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Indo-American Arts Council Presents a Virtual Erasing Borders Dance Festival


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Now – Sep 27th, 2020
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Indo-American Arts Council proudly presents the Erasing Borders Dance Festival from September 20-27, 2020 at 8:30pm EST each day on Facebook Live at For the twelfth year of the Erasing Borders Dance Festival, IAAC has expanded the event. For the first time, eleven artists trained in Indian dance forms from across the world will be brought together in a virtual borderless festival. Details are available at

Deepsikha Chatterjee, Festival Director stated, “Moving to a virtual format has its own artistic challenges, but we believe it opened up many possibilities. Our artists are from across the world, representing many of India’s dance forms. Bringing them together on an online platform was not only the most responsible and exciting way of showcasing their work but also displaying the virtuosity of diversity.”

Sunday, September 20, 2020
Shambhu Nath Karmakar/Ashpara Care Club (Purulia Chhau)

Monday, September 21, 2020
Neha Mondal Chakravarty (Kalakshetra Bharatanatyam)
Krishnakshi Kashyap (Sattriya)

Tuesday, September 22, 2020
Ganesh Vasudeva (Bharatanatyam)

Wednesday, September 23, 2020
Divyaa Unni (Bharatanatyam)
Arun Mathai (Bharatanatyam)

Thursday, September 24, 2020
Sandhya Raju (Kuchipudi)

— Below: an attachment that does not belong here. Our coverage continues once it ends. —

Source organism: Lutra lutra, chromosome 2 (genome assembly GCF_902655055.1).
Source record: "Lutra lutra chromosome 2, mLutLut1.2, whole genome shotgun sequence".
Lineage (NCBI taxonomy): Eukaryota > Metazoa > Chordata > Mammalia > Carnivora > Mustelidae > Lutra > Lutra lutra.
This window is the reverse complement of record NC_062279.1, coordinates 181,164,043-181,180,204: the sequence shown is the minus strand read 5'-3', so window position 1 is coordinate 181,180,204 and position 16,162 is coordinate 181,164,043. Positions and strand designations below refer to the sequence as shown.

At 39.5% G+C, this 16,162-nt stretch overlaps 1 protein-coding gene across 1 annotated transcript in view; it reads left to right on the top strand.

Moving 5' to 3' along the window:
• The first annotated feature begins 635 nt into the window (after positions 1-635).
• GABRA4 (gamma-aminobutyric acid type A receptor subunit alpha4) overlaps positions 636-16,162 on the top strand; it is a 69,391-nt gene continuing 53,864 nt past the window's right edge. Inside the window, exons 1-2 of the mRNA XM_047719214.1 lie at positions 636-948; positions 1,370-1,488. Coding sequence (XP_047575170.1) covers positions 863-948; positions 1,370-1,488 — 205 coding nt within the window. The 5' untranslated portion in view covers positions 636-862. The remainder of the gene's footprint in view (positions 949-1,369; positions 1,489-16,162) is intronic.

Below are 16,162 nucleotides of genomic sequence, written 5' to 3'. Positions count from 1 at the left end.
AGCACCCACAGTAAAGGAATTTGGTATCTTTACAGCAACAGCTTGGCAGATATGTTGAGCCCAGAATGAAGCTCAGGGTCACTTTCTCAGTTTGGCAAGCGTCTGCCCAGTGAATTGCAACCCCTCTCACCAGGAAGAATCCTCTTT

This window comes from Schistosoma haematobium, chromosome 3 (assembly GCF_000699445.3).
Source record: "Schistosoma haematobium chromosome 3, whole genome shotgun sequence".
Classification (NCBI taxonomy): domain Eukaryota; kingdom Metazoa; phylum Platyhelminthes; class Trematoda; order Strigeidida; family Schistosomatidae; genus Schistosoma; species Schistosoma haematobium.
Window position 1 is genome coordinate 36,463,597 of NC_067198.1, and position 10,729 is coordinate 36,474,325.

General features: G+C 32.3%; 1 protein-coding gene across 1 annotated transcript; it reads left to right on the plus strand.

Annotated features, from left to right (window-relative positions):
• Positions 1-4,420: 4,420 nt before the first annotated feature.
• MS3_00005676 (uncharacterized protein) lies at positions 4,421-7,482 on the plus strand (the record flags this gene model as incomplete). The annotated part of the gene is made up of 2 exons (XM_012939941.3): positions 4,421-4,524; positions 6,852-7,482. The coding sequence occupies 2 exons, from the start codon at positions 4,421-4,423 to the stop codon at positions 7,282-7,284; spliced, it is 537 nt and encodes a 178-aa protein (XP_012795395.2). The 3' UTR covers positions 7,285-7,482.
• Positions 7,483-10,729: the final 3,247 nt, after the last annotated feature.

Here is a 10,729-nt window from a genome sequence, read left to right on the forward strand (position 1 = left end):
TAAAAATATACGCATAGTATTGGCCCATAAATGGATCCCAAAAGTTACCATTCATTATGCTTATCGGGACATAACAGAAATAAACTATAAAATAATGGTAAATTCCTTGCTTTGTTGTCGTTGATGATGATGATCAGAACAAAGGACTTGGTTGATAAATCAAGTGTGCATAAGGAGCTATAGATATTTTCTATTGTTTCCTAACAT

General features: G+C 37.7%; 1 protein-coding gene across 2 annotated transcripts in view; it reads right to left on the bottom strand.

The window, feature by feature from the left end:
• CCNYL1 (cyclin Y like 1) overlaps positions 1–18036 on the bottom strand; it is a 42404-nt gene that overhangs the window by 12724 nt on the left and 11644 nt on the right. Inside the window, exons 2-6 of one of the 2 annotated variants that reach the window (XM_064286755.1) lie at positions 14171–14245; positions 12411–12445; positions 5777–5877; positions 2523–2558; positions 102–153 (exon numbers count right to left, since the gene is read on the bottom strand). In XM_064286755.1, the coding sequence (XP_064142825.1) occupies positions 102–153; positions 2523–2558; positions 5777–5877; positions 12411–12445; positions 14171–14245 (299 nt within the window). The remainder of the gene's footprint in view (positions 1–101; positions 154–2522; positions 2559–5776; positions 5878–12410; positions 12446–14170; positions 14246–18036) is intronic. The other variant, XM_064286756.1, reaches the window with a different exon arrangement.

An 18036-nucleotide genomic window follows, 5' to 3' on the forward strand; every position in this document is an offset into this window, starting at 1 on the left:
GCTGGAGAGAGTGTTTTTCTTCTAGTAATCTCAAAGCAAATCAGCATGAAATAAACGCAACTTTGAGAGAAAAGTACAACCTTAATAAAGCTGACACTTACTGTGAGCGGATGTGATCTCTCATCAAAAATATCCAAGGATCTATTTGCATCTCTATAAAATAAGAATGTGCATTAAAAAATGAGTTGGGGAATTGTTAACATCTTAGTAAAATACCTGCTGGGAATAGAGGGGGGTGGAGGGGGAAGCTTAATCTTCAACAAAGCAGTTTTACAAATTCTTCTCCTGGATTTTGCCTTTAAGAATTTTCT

Friday, September 25, 2020
Damir Tasmagambetov (Kalakshetra Bharatanatyam)
Barkha Patel (Contemporary Kathak)

Saturday, September 26, 2020
Mesma Belsaré (Shilpa Natana)

Sunday, September 27, 2020
Vishwakiran Nambi (Contemporary)
Workshops by Nahid Siddiqui (Sufi Kathak)

The Festival dancers, turned away from traditional performance spaces, take the time to reflect, activate, and energize through other forms of healing. Mesma Belsaré seeks inspiration in the fluid lines of India’s ancient architecture while Singapore-based Neha Mondal Chakravarty meditates on a tiny seed sprouting into the fullness of womanhood in Bharatanatyam. Vishwakiran Nambi collects his contemporary group in the urbanscape of Bengalaru to use their bodies in deeply felt and original ways. Arun Mathai draws power and energy from The Great God Shiva against the Black Lives protests in US for his Bharatanatyam performance. New Yorker Damir Tasmagambetov from Kazakhstan, trained in Kalakshetra Bharatanatyam in India bridges many cultures, and concludes his creative presentation through a prayer for Shanti or peace. US based Kathak dancer Barkha Patel is nourished by her week-long walk in Gujarat in prayers for Goddess Bahuchara Maa, a deity for the transgender community in India. Divyaa Unni in Bharatanatyam depicts the unusually calm Goddess Kalika, who appears with neem leaves and holy water this one time to bring balance and tranquility back. Kuchipudi dancer Sandhya Raju’s solo presents Lord Krishna, the one who lifted the Govardhan mountain to provide much needed shelter. Her Tarangam dance piece on a brass plate, built through years of training provides much needed charm. Ganesh Vasudeva’s Bharatanatyam depicts the Ganga River flowing down from the icy Himalayas, believed to be Lord Shiva’s locks of hair, into nourishing rivers and streams. Assam’s Sattriya dancer and social entrepreneur Krishnakshi Kashyap reflect on the centuries old meditative performances of the region while Purulia Chhau artist Shambhu Nath Karmakar marches with his ensemble in the traditional acrobatic martial art form to show Goddess Durga vanquishing Mahishasur, the bull demon to restore peace and prosperity.

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